Obesity (4 Nov) - A new analysis of a major study of childhood nutrition shows that early sexually-maturing girls are more likely than other girls to be obese, while in boys early developers are less likely to be obese than other males. The analysis, by University of Illinois at Chicago nutritional epidemiologist Dr. Youfa Wang, appears in the November issue of the journal Pediatrics. [more]


Body image (1 Nov) - American college students are much more likely to worry about the way they look and to spend time obsessing over their bodies than their German counterparts, according to a new study. [more]


REVIEWS & DISCUSSION (cont.)

Evolutionary psychology - Mariam Thalos reviews Handbook of Evolutionary Psychology: Ideas, Issues and Applications edited by Charles Crawford and Dennis L. Krebs. [more] [review]

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Evolutionary psychology - Maryanne Fisher reviews A Mind of Her Own: The Evolutionary Psychology of Women by Anne Campbell. [more] [review]

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REVIEWS & DISCUSSION

Religion - Richard Eldridge reviews Varieties of Religion Today: William James Revisited by Charles Taylor. [more] [review]

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Psychopharmacology - Rachel Cooper reviews The Creation of Psychopharmacology by David Healy. [more] [review]

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Secularization - The idea of secularization is fundamental to contemporary debates over the sociology of religion. As sociologist Steve Bruce puts the issue succinctly, "The basic proposition is that modernization creates problems for religion"; or to quote the social anthropologist Anthony Wallace, "The evolutionary future of religion is extinction." - God is Dead by Steve Bruce. [more] [review]

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Psychology - Steven Johnson reviews The Blank Slate: The Modern Denial of Human Nature by Steven Pinker [more] [by Steven Pinker] [review]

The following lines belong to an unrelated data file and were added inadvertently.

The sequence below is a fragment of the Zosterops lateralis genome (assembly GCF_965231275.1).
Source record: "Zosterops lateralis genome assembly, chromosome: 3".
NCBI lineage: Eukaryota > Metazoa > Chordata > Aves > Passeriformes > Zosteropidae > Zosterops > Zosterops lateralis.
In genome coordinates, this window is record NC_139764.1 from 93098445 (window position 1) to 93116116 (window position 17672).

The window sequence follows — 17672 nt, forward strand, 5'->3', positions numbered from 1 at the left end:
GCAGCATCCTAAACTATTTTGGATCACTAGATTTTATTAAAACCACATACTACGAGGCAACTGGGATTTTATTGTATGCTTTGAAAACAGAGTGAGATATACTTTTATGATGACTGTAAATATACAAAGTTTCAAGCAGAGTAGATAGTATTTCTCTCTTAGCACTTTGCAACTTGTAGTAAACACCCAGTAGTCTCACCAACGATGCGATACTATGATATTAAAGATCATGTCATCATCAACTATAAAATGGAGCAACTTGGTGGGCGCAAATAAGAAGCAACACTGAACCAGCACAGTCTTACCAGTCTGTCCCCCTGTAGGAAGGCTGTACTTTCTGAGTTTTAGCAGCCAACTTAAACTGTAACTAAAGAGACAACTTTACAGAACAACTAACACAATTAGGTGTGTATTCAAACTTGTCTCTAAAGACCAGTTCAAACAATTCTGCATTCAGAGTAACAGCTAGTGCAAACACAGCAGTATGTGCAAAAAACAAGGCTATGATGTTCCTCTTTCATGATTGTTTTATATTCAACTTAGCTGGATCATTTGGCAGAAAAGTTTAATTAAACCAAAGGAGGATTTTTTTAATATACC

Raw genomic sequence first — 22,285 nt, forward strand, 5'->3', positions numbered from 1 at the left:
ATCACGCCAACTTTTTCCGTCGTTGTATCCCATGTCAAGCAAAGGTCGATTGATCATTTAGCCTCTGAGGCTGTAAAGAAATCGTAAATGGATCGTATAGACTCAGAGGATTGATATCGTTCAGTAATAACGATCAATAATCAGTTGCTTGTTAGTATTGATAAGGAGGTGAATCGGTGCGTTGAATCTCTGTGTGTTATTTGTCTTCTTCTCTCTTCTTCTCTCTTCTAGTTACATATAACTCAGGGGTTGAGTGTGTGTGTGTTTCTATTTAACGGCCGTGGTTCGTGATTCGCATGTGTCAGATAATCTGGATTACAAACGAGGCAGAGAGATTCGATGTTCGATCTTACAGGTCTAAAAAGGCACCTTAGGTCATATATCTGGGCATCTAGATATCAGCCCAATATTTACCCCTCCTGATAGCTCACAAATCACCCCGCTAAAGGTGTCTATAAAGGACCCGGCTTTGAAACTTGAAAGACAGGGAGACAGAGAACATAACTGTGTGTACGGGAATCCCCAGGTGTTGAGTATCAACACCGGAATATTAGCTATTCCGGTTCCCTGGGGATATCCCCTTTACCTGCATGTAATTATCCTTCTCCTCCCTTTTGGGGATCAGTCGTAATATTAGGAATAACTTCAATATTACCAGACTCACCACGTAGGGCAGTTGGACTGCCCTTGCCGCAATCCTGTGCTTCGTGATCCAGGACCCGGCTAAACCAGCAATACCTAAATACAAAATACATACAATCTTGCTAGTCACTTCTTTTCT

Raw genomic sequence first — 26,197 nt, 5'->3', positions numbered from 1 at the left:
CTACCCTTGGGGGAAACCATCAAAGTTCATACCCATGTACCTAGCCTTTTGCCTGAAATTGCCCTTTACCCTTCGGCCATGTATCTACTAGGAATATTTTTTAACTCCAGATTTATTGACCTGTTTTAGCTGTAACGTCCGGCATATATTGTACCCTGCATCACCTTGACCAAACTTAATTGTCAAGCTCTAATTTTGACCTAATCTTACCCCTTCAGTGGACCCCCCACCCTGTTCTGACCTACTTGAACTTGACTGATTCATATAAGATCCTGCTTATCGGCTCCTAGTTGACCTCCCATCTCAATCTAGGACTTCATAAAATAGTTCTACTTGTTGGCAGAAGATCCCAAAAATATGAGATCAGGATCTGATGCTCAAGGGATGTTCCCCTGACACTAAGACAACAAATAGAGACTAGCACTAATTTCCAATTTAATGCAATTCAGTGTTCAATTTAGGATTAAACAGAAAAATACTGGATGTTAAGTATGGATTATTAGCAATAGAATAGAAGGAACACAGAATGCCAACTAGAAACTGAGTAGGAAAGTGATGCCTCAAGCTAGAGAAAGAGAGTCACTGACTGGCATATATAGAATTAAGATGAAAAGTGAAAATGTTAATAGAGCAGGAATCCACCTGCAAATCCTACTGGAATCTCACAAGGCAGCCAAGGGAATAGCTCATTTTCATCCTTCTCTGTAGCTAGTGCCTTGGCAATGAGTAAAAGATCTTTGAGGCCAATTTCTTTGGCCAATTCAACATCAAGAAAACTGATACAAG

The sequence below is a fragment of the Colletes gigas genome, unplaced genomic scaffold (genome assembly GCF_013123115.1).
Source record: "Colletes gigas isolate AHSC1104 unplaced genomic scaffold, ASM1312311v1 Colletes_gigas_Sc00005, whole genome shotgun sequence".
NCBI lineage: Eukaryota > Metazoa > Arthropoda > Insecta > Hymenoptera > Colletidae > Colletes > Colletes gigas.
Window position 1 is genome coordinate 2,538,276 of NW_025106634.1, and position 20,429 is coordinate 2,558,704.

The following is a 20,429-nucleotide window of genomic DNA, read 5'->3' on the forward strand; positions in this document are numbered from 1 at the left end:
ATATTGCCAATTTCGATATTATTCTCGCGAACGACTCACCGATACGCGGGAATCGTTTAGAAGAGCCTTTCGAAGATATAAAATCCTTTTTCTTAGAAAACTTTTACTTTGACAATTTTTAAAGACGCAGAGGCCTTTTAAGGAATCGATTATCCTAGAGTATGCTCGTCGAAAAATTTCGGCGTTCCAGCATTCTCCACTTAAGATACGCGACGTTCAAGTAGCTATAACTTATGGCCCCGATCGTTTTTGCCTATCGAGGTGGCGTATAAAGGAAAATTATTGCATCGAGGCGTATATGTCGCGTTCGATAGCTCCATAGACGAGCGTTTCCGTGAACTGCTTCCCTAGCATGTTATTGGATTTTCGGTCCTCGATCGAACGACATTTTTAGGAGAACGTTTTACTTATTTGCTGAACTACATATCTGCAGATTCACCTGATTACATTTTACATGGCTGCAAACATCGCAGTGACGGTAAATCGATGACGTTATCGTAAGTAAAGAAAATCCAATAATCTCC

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Conspiracy culture - Paul McLeary reviews Conspiracy Nation: The Politics of Paranoia in Postwar America edited by Peter Knight. [more] [review]

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Drug companies - Steven D. Findlay reviews Over Dose: The Case Against the Drug Companies by Jay S. Cohen. [more] [review]

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Science and politics - Eric G. Campbell reviews Science, Money, and Politics: Political Triumph and Ethical Erosion by Daniel S. Greenberg. [more] [review]

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Health policy - Daniel M. Fox reviews Governing Health: The Politics of Health Policy by Carol S. Weissert and William G. Weissert. [more] [review]

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Politics - William Spriggs reviews Darwinian Politics: The Evolutionary Origin of Freedom by Paul Rubin. [more] [review]

Darwinian Politics

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Human evolution - Sandra Blakeslee reviews Liars, Lovers, and Heroes: What the New Brain Science Reveals About How We Become Who We Are by Steven R. Quartz and Terrence Sejnowski. [more] [review]

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Sexual behavior - Nicholas Wade reviews Dr. Tatiana's Sex Advice to All Creation by Olivia Judson. [more] [review]

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Consciousness - For centuries, science and philosophy have grappled with the mystery of our inner life. But, in Consciousness and the Novel argues David Lodge, it is literature that has provided the most accurate record of human consciousness. [more] [review]